According to Pawlowski: ‘Some ignorant squatters jumped over the wall, stole the sheep and let her loose outside Albany police station.’ An old lady found it and gave it to the RSPCA, who refused to give it back. Pawlowski promptly wrote to the Queen and told her she was ‘presiding over a bunch of thieves.’
Whether or not this was just a fabricated jab at the RSPCA for the earlier incident in Bradford is of course a mute question. Regardless, the story was diligently repeated by a reporter, much to the delight of Pawlowski, I imagine, but not everyone else. His radical comrades were not amused.
‘Paul is basically a nice nut but lately one has to dig deeper to get at the niceness’ wrote JR in Freedom on the 8 September, 1973. ‘One remembers a class-conscious comrade being visibly impressed by Paul's presentation of the dilemma faced by an anarchist turner (a skilled craftsman) in modern industry.’ But JR spoke of the comrade’s astonishment that it was the ‘self-same’ Paul as ‘Father Fuck’. The story of sacrifice appalled them.
In 1973-74, an oil crisis swept across the world, hitting Britain’s economy very badly. According to one reporter, Pawlowski wasn’t surprised; Helios had earlier been greatly displeased and had of course unleashed it as punishment. He tried to appease the god by sacrificing a fat turkey, but it only won the LCA the god’s favour.[x] The world’s sins would need to be cleansed as well.
When the reporter asked him how they should fix the crisis, he replied: ‘They should give me twenty five metric tons of pure gold so I may build a golden image of Helios at his temple in Virginia Water.’ As we now pass through a new energy crisis, I assume the offer still stands, and Helios still awaits. At least there’d be no argument about the statue’s repatriation.
From this time the Church of Aphrodite largely fades from view. This is not true of the Reverend himself who goes on in a new guise to starting campaigning, and getting arrested, for English republicanism, and other much more nefarious activities. This, however, is a story for a different day.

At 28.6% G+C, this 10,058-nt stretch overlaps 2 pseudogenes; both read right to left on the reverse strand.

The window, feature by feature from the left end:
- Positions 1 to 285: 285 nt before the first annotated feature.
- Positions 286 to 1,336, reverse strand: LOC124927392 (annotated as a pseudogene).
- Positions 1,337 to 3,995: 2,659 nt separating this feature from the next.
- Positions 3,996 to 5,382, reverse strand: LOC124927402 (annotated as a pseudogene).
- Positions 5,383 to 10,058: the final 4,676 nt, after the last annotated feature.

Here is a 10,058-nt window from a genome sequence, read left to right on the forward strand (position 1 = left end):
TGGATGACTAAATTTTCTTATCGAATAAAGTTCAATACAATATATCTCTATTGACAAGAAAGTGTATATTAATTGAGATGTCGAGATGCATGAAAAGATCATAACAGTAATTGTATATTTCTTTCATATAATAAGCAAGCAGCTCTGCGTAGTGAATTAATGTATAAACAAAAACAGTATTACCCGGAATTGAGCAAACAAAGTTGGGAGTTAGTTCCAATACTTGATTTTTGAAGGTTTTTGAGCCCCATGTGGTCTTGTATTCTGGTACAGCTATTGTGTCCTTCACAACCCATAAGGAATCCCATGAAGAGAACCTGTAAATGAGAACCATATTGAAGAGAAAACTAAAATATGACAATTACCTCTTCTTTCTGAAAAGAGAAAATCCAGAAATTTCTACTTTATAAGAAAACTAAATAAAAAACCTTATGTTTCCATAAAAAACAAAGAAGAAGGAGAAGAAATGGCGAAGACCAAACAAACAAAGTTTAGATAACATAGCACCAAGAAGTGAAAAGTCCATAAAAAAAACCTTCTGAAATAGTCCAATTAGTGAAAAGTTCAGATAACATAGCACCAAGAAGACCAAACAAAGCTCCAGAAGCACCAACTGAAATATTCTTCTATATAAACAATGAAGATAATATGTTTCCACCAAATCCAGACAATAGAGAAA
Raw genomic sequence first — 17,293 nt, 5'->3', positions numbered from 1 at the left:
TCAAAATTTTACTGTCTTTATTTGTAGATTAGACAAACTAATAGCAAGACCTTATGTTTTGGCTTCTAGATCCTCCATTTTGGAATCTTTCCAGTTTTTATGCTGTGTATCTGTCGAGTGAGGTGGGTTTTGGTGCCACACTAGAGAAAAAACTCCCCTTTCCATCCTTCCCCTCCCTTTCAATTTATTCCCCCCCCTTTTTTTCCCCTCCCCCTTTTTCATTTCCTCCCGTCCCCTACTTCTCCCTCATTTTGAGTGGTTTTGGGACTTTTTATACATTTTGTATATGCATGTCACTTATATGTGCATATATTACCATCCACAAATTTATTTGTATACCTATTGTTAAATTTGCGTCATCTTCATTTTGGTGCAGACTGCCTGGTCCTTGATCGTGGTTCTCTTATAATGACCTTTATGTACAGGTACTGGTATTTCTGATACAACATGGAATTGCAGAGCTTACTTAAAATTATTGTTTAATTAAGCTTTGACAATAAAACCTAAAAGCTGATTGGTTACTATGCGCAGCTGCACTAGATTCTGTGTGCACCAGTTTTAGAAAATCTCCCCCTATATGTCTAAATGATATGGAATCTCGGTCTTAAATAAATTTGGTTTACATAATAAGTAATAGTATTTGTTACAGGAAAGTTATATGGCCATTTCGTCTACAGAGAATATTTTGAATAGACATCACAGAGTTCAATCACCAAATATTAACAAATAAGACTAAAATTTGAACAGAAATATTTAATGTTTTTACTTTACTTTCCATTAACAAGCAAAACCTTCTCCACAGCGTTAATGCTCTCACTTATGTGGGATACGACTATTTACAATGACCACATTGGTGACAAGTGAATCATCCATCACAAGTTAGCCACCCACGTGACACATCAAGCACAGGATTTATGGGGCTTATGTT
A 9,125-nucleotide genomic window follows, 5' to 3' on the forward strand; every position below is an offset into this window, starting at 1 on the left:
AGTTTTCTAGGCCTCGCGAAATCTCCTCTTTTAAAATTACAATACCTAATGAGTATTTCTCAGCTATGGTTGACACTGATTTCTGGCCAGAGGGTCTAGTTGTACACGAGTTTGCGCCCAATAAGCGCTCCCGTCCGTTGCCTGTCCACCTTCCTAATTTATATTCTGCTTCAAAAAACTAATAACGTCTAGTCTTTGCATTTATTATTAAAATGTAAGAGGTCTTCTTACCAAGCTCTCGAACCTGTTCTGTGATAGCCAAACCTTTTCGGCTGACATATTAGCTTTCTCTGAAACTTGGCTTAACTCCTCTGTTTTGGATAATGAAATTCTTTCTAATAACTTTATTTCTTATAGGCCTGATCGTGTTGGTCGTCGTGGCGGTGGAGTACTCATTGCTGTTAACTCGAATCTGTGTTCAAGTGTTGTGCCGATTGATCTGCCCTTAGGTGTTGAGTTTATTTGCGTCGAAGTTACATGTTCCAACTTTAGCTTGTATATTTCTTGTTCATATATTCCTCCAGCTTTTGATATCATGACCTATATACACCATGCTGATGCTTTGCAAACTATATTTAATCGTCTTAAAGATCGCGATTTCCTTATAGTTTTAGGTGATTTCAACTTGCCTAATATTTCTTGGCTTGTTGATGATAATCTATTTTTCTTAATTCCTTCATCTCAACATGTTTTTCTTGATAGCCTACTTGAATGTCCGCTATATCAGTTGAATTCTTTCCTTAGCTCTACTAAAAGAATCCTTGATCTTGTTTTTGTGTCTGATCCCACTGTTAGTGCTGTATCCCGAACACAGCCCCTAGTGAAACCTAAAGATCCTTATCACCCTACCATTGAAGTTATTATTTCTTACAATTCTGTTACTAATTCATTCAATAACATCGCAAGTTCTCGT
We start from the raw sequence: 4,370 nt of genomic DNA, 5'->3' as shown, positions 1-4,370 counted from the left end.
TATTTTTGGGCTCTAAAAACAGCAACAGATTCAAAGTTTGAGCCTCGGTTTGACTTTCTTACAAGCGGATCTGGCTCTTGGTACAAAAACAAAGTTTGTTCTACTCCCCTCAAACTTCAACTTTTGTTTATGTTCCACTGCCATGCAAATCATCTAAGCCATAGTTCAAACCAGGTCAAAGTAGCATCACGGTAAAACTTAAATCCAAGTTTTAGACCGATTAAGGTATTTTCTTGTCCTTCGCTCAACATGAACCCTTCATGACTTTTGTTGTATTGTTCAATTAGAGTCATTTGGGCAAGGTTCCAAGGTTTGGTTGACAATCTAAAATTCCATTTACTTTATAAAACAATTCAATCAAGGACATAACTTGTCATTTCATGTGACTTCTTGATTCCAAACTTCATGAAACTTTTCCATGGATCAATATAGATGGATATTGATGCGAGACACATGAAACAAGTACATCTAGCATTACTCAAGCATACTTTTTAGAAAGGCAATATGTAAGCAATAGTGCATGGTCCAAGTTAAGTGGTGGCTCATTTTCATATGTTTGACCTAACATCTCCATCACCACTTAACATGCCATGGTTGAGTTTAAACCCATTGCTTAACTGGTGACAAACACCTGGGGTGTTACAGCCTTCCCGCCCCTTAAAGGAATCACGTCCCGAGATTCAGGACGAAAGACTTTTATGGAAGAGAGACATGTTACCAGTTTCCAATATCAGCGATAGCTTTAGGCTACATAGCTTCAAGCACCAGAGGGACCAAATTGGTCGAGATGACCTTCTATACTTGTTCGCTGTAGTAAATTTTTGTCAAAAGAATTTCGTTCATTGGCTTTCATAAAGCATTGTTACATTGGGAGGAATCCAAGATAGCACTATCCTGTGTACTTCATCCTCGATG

Pawlowski was in so many respects a transformative caricature reflecting his time: radical politics, sexual revolution, new age grifter, and so on. Yet, it seems to me, it is a life-story he quite purposefully wrote, and which became more carefully crafted over time, ably abetted by willing newspaper reporters.
Was a lamb truly sacrificed? Did he meet Rawlings Rees? Did the RSPCA really steal his sheep? Does it matter? In the end, no. The moral ambiguity somehow makes Pawlowski more human, more one of Hemingway’s ‘living people’.
[i] Norwood News: 19 Feb, 1960, p.4
[ii] Croyden Times: October 12, 1962, p.1
[iii] Croydon Times: 21 December 1962, p.1
[iv] Daily Mirror: August 16, 1967, p.6
[v] Daily Mirror: January 18, 1965, p.11
[vi] Daily Mirror: January 19, 1969, p.5
[vii] Marylebone Mercury, 8 January, 1971, p.26
[viii] Guardian: March 21, 1973, p.5
[ix] Reading Evening Post, 17 August, 1973, p.7
[x] Reading Evening Post, 25 February 1974, p.8
As I reflect upon your plans I do see the upside. Visiting my own work here, I discovered how easy it is to follow up a reference endnote to source. Likewise those reading other stuff can swiftly follow up references back to what you publish. There is progress indeed, what a world of magical communications ! Well it is to us Oldies.
Is this website to be the future home of Psychedelic Press jouirnal? A digital version? Definitely it seems "All Things Must Pass" Rod Read